In 1999 he partnered with his dad and bought three acres on the outskirts of Harrisonburg in Shenandoah Valley. They started in a 5,000-sq.-ft. shop. Furniture was not the best money-making product, so he included architectural millwork and cabinets.

“You could probably make a living building furniture exclusively in a garage setting like I had before but not in this setup. It’d be difficult to get enough orders or build fast enough to offset the amount of overhead we have currently. And consumers have so many other sources for furniture.”

For the first few years all profits went back into the business. Lantz didn’t make a lot of money in those years, but always had enough to pay the bills. By 2005, when his first son was born, he was taking a salary.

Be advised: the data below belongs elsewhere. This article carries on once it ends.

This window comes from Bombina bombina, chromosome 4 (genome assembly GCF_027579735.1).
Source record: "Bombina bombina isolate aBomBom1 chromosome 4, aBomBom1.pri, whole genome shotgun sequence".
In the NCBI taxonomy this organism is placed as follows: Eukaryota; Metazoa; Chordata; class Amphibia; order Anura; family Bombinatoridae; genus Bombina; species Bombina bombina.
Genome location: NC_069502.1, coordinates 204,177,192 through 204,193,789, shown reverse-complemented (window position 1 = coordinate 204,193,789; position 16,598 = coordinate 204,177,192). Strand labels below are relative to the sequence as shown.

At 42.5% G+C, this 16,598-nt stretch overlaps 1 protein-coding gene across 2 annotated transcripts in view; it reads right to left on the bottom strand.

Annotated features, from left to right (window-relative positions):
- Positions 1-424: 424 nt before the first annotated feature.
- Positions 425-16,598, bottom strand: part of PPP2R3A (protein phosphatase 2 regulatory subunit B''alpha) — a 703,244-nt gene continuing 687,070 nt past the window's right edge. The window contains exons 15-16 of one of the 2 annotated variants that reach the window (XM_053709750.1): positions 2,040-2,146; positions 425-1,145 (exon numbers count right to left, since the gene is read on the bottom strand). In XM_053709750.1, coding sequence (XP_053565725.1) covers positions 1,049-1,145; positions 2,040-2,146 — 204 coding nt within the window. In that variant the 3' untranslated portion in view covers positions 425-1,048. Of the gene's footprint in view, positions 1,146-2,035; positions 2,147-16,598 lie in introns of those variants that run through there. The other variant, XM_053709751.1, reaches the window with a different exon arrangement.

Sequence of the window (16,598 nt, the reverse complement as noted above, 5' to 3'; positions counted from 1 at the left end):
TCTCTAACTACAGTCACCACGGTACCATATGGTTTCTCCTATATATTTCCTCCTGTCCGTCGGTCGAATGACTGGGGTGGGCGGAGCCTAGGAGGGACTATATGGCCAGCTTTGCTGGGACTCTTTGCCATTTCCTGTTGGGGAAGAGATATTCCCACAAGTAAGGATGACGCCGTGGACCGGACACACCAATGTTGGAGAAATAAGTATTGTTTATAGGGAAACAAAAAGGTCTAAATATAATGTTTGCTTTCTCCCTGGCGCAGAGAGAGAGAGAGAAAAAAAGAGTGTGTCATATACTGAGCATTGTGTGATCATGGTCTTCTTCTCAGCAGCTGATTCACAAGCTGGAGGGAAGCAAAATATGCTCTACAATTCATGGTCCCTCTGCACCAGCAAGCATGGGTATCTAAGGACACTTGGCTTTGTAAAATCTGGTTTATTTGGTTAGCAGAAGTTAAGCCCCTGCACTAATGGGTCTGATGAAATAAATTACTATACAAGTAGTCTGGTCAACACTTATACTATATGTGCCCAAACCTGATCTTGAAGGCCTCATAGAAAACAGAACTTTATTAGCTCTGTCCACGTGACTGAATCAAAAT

Doug Lantz's solar-powered shop.

Doug Lantz's solar-powered shop.

Surging ahead

LCW formed and operated during the window of economic opportunity in the late 1990s. When the Great Recession hit, the company had two large commercial projects going. It was doing extensive architectural millwork at the Virginia Military Institute’s parade ground. There was also a custom millwork project for the new Performing Arts Center at James Madison University, which carried the shop through most of 2010.

“Our worst years were 2011 and 2012,” says Lantz. “We found a few small jobs including furniture commissions and kitchen cabinets to keep us busy. We had plenty of time to make a new sign for out front to replace the original which was weather-beaten with rotted posts. We also put together a TV ad.”

Most commercial jobs are obtained through bidding. LCW continues its relationship with universities in the Shenandoah Valley. The company also has working relationships with area builders and contractors. Only 5 percent of all projects are direct to homeowner. When considering a job offer, Lantz aims to stay within a two-hour driving distance from the shop.